02-18-2014 12:43 AM
A customer I'm working with had a particular concern regarding DHCP consumption attacks. I did a bit of research, but I've got a couple of gaps I'd be interested in views on.
In the first instance, you'd expect this kind of attack to come from a tool such as Yersinia. Having not tried it yet (and the online info seems lacking in some detail), my assumption is that this particular tool works by randomising the MAC within the inner DHCP request itself, rather than the real outer MAC of the frame. Does anybody know if this is the case?
If that's correct, the Cisco recommendations look sensible in terms of DHCP snooping and DAI (both possible for this customer). Add to that I was considering enabling "Prevent DHCP exhaustion" on the controller for a bit extra protection. This did get me thinking along a couple of other lines though.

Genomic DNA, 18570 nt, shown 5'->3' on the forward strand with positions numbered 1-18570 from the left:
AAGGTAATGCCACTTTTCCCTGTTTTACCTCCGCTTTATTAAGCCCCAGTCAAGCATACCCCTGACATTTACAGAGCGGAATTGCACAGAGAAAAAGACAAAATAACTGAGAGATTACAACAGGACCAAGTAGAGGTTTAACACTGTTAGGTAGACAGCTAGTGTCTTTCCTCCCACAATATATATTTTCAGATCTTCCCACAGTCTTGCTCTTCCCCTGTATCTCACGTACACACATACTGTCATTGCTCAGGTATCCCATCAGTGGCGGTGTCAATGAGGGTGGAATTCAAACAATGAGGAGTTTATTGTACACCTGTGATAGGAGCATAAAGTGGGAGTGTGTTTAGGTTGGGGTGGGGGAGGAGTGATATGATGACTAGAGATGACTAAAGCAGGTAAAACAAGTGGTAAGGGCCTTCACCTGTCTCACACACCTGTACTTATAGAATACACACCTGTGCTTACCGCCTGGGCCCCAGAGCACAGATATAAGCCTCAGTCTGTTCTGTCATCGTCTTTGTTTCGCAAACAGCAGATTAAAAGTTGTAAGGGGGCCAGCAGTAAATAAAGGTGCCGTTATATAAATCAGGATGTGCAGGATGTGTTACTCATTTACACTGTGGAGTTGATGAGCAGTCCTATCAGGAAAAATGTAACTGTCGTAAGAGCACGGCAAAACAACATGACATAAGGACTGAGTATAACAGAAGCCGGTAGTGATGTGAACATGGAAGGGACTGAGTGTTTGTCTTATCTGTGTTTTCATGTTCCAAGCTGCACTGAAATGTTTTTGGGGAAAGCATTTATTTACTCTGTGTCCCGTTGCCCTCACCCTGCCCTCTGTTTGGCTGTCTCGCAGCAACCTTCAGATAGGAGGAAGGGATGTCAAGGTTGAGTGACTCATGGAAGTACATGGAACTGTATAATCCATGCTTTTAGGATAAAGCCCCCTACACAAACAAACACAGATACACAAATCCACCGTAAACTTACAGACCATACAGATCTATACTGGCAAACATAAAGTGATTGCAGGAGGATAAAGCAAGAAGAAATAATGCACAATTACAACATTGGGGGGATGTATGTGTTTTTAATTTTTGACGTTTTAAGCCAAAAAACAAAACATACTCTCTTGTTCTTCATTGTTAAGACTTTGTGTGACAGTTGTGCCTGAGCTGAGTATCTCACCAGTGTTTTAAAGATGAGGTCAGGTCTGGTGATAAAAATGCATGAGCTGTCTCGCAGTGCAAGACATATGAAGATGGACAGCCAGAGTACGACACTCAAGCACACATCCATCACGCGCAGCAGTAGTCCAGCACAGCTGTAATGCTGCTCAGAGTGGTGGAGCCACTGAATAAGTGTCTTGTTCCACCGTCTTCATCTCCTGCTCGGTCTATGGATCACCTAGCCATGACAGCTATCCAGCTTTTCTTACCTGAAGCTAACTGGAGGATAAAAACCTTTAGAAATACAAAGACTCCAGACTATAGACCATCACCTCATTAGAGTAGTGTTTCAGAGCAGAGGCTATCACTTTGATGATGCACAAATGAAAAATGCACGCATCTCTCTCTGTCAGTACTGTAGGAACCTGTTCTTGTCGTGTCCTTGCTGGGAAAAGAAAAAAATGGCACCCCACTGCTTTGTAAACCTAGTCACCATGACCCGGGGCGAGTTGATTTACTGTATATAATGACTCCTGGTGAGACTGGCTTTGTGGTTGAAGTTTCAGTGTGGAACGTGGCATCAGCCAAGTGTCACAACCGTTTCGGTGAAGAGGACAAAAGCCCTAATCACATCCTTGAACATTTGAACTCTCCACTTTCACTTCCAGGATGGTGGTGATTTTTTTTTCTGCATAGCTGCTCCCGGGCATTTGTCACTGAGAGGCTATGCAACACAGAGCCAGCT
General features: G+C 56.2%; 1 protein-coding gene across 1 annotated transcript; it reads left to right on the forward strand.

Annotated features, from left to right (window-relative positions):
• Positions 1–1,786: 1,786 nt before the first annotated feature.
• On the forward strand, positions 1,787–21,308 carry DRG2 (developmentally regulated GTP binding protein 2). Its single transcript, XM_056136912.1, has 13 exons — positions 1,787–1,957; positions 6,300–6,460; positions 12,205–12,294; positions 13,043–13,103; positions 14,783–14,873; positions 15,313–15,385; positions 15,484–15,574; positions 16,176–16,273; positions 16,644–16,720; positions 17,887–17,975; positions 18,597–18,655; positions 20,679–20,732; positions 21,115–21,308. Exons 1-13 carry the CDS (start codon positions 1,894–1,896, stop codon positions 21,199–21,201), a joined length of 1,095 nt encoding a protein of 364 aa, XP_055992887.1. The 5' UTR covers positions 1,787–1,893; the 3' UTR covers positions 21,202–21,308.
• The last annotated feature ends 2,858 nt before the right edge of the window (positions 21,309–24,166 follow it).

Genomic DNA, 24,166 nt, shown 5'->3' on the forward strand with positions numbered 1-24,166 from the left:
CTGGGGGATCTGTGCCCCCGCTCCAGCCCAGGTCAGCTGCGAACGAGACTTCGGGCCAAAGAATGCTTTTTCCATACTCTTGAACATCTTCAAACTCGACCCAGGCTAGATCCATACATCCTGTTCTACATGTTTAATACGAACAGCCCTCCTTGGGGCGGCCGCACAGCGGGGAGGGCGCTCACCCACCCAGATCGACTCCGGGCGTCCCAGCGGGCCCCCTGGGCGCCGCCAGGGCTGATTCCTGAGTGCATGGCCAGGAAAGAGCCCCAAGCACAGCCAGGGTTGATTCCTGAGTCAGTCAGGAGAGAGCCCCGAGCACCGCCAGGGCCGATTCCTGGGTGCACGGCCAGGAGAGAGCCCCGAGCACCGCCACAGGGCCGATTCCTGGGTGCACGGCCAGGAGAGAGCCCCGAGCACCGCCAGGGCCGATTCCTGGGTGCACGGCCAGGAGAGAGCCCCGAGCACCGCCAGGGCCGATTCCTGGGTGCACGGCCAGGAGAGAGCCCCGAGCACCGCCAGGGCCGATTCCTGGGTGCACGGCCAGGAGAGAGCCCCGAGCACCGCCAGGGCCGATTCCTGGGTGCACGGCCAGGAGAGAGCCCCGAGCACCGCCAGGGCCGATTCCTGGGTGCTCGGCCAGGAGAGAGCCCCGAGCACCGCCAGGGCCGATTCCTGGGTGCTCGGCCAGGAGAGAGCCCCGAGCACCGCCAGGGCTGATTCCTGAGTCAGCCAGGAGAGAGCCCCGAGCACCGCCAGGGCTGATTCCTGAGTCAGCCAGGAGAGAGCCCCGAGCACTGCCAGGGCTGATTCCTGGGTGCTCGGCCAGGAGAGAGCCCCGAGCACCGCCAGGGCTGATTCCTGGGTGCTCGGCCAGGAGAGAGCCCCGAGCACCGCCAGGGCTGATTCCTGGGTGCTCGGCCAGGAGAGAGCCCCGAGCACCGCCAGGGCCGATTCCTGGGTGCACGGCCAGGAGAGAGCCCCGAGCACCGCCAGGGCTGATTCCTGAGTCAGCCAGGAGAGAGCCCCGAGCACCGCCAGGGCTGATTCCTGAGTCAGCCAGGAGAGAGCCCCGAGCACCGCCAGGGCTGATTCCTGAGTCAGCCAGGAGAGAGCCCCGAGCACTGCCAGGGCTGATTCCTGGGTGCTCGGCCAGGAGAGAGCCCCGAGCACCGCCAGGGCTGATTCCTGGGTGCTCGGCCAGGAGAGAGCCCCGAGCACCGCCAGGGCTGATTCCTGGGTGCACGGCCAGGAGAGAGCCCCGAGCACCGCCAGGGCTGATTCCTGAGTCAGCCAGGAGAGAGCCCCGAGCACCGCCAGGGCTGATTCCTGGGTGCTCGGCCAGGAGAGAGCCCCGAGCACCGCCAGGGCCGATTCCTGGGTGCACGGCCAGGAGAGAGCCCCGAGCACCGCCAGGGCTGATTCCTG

Firstly, I can go and read all the release notes, but does anybody know if we can now safely use ARP spoofing prevention in 126.96.36.199? I know there were some challenges with this before. I'm assuming this works similarly to IP spoofing prevention (first come first served kind of thing)?
Second, does anybody know of any exploits that involve DHCP crafting that actually does alter the real client MAC? I.e. hundreds of crafted DHCP requests from different MACs, with the origin of the same client device? This sounds horrible. If this could be done, do we have any features to combat it? It strikes me this might have to be an RFP centric feature?